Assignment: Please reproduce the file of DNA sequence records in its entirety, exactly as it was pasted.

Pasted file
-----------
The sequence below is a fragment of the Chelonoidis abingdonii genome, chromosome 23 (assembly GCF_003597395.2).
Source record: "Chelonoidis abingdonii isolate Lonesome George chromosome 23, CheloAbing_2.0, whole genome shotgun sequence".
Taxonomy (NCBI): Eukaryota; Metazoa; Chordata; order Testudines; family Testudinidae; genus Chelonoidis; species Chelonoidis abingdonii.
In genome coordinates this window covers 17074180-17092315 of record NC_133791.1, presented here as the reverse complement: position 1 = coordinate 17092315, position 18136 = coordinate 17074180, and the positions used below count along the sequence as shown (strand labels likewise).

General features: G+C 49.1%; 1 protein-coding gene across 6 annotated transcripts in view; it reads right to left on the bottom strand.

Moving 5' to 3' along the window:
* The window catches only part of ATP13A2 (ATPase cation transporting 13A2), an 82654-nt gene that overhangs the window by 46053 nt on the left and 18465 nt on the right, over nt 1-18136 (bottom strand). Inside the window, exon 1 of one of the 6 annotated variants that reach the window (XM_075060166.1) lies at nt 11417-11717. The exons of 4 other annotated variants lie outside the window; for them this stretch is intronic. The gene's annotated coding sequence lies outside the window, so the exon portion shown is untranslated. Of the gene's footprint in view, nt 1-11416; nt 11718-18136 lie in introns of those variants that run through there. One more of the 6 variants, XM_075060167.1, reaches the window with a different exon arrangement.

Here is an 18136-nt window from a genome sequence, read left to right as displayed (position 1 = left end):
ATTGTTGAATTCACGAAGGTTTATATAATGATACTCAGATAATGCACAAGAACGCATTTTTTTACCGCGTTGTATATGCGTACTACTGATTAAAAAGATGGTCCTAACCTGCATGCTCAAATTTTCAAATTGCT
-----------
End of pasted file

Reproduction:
The sequence below is a fragment of the Chelonoidis abingdonii genome, chromosome 23 (assembly GCF_003597395.2).
Source record: "Chelonoidis abingdonii isolate Lonesome George chromosome 23, CheloAbing_2.0, whole genome shotgun sequence".
Taxonomy (NCBI): Eukaryota; Metazoa; Chordata; order Testudines; family Testudinidae; genus Chelonoidis; species Chelonoidis abingdonii.
In genome coordinates this window covers 17074180-17092315 of record NC_133791.1, presented here as the reverse complement: position 1 = coordinate 17092315, position 18136 = coordinate 17074180, and the positions used below count along the sequence as shown (strand labels likewise).

General features: G+C 49.1%; 1 protein-coding gene across 6 annotated transcripts in view; it reads right to left on the bottom strand.

Moving 5' to 3' along the window:
* The window catches only part of ATP13A2 (ATPase cation transporting 13A2), an 82654-nt gene that overhangs the window by 46053 nt on the left and 18465 nt on the right, over nt 1-18136 (bottom strand). Inside the window, exon 1 of one of the 6 annotated variants that reach the window (XM_075060166.1) lies at nt 11417-11717. The exons of 4 other annotated variants lie outside the window; for them this stretch is intronic. The gene's annotated coding sequence lies outside the window, so the exon portion shown is untranslated. Of the gene's footprint in view, nt 1-11416; nt 11718-18136 lie in introns of those variants that run through there. One more of the 6 variants, XM_075060167.1, reaches the window with a different exon arrangement.

Here is an 18136-nt window from a genome sequence, read left to right as displayed (position 1 = left end):
ATTGTTGAATTCACGAAGGTTTATATAATGATACTCAGATAATGCACAAGAACGCATTTTTTTACCGCGTTGTATATGCGTACTACTGATTAAAAAGATGGTCCTAACCTGCATGCTCAAATTTTCAAATTGCT